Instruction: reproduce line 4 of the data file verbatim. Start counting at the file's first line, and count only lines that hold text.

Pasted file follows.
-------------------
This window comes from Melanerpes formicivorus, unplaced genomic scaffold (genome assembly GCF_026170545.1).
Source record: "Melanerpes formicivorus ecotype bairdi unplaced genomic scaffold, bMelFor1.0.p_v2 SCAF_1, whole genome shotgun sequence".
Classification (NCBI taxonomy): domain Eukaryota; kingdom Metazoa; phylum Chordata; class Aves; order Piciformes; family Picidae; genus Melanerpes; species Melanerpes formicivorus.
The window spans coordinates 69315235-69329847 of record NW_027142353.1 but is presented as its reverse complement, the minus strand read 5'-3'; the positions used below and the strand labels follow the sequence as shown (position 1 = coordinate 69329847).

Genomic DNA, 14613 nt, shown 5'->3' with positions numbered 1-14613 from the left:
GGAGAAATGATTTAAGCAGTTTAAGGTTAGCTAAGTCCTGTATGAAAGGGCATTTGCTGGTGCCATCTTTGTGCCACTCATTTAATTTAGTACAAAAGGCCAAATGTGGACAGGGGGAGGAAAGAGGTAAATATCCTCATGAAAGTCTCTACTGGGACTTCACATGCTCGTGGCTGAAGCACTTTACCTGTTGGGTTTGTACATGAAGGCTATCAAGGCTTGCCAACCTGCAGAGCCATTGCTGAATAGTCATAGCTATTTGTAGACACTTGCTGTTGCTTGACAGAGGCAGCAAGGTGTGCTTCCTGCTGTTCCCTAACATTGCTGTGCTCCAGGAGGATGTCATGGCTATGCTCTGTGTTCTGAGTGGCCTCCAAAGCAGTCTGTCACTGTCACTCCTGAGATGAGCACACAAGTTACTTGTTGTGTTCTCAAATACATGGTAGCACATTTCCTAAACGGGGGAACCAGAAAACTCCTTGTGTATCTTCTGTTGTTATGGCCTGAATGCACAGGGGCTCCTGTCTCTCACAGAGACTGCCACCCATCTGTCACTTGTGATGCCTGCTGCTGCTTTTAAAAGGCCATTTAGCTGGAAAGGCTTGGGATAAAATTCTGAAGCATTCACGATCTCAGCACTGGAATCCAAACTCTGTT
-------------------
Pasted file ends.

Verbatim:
The window spans coordinates 69315235-69329847 of record NW_027142353.1 but is presented as its reverse complement, the minus strand read 5'-3'; the positions used below and the strand labels follow the sequence as shown (position 1 = coordinate 69329847).